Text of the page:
Ultra Vires


Parks: Choose Your Destination

An in-depth guide to the parks of Toronto, written by seasoned park-sitters

Get your picnic blankets ready! As an accompaniment to our article in this issue, Toronto 101, we have made a list of the best parks in the city. Since the start of the pandemic, many of us have taken to parks to see friends and get in that oh-so-sweet socializing time. But, your favourite park defines who you are as a person, even more than being a law student defines who you are as a person. As a result, here is a roundup of (some of) Toronto’s best (and worst, looking at you Trinity Bellwoods) parks. Side note: don’t fight us on the neighbourhood categories, we’re just making rough estimations here, people.   

The West End 

High Park: kind of like Toronto’s version of Central Park, but not-so-central. Honestly, High Park is so far away that we have not spent much time in it. But there are endless paths and during the summer in pre-COVID times, a local theatre company performed Shakespeare in the Park! Just make sure you bring a fully-charged phone in case you get lost. Washrooms: yes. 

Trinity Bellwoods: also known as the outdoor version of the Eaton Centre. Avoid if possible due to excessive crowds. Washrooms: yes (but not always open), and there are portable toilets. 

Lisgar Park: neither of us have been, but it looks pretty sweet. Washrooms: no. 

The Annex/Yorkville/Bloor West

Christie Pits: even though it’s quickly becoming the large-park alternative to Trinity Bellwoods, Christie Pits is still a great option with amenities like a basketball court and a baseball diamond that hosts local teams. You may be disappointed to find out that your favourite spot in the grass has since become a skatepark though. Washrooms: yes.

Bickford Park: an up-and-coming west-side alternative to Christie Pits, Bickford Park has plenty of greenspace and a charming dog park! Washrooms: yes.  

The Backlawn of Jackman Law Building: for those of you who haven’t hung around the Faculty in the late afternoon/evening, the back lawn turns into a giant dog park after about 5:00pm. If you’re staying late at Laskin, we recommend taking a glimpse out the window or a walk outside to take in some of these wholesome pups. Perhaps it will spark a small sense of joy for you during these troubling times. Washrooms: yes, but make sure you have your key fob and a green UCheck.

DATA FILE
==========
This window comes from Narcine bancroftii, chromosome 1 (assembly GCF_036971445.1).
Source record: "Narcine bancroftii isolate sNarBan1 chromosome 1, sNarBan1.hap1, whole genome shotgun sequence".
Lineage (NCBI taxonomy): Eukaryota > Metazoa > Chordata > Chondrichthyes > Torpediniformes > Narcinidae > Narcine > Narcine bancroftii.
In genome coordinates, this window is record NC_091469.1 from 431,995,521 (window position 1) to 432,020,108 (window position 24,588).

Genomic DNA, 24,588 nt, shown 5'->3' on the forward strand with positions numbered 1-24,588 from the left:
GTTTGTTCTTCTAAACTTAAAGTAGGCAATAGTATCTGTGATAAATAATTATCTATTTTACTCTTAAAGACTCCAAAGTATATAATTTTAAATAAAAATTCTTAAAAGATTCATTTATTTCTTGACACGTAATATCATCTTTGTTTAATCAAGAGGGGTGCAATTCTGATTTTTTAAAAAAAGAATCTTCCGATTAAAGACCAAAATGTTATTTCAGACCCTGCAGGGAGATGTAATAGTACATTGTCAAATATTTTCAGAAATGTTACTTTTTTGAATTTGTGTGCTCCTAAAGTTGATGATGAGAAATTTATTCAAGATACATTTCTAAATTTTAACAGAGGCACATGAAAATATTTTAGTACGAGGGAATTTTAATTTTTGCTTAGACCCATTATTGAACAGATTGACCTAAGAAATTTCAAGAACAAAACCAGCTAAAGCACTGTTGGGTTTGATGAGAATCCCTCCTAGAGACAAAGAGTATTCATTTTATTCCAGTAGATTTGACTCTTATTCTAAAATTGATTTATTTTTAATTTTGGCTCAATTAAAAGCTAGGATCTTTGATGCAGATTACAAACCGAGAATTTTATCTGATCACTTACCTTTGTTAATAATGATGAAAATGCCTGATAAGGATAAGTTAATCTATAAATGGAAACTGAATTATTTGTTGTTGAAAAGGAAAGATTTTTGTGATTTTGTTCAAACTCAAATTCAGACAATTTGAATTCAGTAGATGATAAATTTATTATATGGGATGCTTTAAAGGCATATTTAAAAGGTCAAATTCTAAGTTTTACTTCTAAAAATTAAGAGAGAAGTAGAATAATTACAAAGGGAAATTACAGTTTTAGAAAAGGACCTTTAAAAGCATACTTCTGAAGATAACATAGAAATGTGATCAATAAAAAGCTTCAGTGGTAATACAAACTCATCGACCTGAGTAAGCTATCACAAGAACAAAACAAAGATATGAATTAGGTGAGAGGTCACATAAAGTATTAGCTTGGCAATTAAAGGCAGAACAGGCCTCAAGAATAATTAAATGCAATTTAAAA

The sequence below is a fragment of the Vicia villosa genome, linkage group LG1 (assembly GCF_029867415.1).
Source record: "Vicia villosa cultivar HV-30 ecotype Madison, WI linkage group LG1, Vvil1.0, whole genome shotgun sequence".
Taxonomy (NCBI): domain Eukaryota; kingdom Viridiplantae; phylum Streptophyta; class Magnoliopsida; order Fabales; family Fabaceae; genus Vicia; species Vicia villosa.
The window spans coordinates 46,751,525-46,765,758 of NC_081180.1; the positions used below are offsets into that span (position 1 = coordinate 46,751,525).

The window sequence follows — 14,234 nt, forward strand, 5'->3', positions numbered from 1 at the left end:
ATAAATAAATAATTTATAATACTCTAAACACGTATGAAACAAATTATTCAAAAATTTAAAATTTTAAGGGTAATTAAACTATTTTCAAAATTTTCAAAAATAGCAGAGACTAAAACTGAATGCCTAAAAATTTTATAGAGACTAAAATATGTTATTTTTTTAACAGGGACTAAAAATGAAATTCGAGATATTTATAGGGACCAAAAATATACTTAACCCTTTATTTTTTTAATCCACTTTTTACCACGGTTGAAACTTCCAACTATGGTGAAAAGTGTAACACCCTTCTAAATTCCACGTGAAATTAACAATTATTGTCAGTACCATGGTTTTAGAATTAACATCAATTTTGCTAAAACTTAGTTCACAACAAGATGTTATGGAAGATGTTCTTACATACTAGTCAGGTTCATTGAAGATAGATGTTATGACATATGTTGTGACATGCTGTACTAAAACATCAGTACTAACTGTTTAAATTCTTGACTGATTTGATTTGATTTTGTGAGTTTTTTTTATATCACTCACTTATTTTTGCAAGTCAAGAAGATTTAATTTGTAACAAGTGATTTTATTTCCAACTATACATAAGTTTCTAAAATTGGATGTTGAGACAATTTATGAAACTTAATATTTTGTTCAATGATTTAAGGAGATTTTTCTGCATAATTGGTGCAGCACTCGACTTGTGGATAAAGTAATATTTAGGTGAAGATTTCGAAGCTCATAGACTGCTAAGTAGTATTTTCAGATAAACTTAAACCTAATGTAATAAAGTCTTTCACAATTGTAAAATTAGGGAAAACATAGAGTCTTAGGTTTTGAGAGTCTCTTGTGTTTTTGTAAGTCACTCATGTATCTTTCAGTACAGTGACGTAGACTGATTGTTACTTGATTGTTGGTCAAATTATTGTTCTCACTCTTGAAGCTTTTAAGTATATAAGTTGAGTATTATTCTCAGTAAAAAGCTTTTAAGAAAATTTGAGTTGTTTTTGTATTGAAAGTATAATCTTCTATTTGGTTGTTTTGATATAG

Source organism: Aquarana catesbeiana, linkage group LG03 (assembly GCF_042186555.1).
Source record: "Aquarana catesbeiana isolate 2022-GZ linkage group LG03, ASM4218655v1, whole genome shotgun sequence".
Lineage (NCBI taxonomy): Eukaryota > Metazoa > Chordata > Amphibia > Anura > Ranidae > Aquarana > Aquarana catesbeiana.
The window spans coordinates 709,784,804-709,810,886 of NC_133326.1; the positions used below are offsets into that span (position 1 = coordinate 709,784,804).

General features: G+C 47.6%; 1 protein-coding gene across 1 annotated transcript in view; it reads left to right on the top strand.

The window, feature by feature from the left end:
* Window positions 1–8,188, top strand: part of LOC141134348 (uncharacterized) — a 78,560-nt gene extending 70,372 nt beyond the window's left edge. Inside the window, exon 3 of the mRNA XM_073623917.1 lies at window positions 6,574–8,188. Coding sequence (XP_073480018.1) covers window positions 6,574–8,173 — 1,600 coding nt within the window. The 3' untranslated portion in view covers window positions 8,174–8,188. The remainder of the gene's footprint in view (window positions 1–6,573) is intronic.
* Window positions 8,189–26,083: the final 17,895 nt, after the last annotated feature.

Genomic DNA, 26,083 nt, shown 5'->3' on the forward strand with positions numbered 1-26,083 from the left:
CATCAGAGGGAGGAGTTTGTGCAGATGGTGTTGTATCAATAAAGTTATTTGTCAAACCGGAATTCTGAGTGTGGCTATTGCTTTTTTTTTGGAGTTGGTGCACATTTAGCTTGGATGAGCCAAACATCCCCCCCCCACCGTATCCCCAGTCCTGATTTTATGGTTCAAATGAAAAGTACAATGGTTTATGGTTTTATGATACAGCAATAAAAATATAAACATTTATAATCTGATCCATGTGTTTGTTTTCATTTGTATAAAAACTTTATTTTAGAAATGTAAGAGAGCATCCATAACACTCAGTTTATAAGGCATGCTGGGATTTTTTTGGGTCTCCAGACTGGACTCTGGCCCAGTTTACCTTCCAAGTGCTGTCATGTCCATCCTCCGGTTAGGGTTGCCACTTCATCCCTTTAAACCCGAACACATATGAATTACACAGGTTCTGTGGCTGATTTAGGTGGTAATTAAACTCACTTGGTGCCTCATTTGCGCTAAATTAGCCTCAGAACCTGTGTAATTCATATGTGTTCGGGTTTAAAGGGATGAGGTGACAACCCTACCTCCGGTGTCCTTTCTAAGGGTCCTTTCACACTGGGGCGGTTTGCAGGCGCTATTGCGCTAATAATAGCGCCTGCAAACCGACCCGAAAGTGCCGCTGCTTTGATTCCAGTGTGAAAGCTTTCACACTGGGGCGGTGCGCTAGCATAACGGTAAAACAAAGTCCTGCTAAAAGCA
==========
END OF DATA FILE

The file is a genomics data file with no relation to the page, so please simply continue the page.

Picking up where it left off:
Dovercourt Park: a charming park nestled away north of the Annex with tennis courts. Washrooms: yes. 


Grange Park: a recently redesigned park behind the Art Gallery of Ontario. You can spend an afternoon looking at art (free for under 25!) and then relax under the trees. Washrooms: no (but there are washrooms in the AGO). 

Grange Park. Credit: Shae Rothery.

Roundhouse Park: full disclosure: I (Harry) used to work at the Toronto Railway Museum located in Roundhouse Park. I spent many days of summer 2019 in this park and I must say, it’s mighty fascinating (if you’re a fan of trains, like I am). Roundhouse Park is directly across from the CN Tower and takes its name from the Canadian Pacific John Street Roundhouse located on the grounds. There are various locomotives (including a steam-powered Canadian National!) in the park and a mini train ride operated by the Railway Museum that takes you through the park (only operating during the summer). In the Roundhouse itself, you’ll find Steam Whistle Brewing and the Museum in Stall 17 which features a marvelous collection of model trains and a train simulator! What’s better than beer and trains?! (Apologies for the excessive use of exclamation marks, but trains get me excited). Washrooms: yes, in Steam Whistle.

Moss Park: I (Shae) am all for an underdog story, and I’m honestly rooting for Moss Park—it’s the closest park to my house on this list. That being said, if you’re looking for somewhere to play tennis and you don’t like waiting for a court, Moss Park might not be a bad option. Washrooms: no. 

The East End 

Riverdale Park: a Toronto classic, you have probably seen many Instagram pics of a sunset from the Riverdale East hill. Looking to impress that cutie from Con Law? This is the spot. While Riverdale Park can get quite busy, there is a farm nearby with many lovely animals! Washrooms: yes (in Riverdale Farm). 

The Brickworks: a classic outdoor space, the Brickworks is famous for its manageable hiking trails and a Saturday farmer’s market (get there early to avoid the crowds). Downside: Inaccessible by transit, it’s kind of in the middle of nowhere. Upside: there is a Bike Share dock if you’re looking to really get your outdoors on. Washrooms: yes. 


Sherwood Park: a staple for uptown folks. Sherwood Park has many bike trails and a ravine that features several forested paths. Washrooms: yes. 

Mt. Pleasant Cemetery: ok, you SHOULD NOT arrange an afternoon hang at a cemetery (let’s be respectful, people), but Mt. Pleasant Cemetery is a wonderful spot for a bike ride. One might even call it… pleasant. Washrooms: technically yes, but you probably shouldn’t make a cemetery your regular hang out spot. 

Ramsden Park: across the street from Rosedale station, Ramsden Park is convenient for those on the Yonge subway line. As well, Ramsden features several basketball courts, a skating rink, a small skatepark, and a dog park, so a whole afternoon of fun no matter the season! Washrooms: yes. 

Honourable Mentions: Tommy Thompson Park, Downsview Park, Scarborough Bluffs Park 

Editor’s Note: Harry Myles was born in Toronto and has lived in the city for 21 years. Shae Rothery is an expat Calgarian who is learning to appreciate Toronto more each day. Having lived a stone’s throw away from some of Canada’s best national parks for 24 years, Shae knows a thing or two about parks. 

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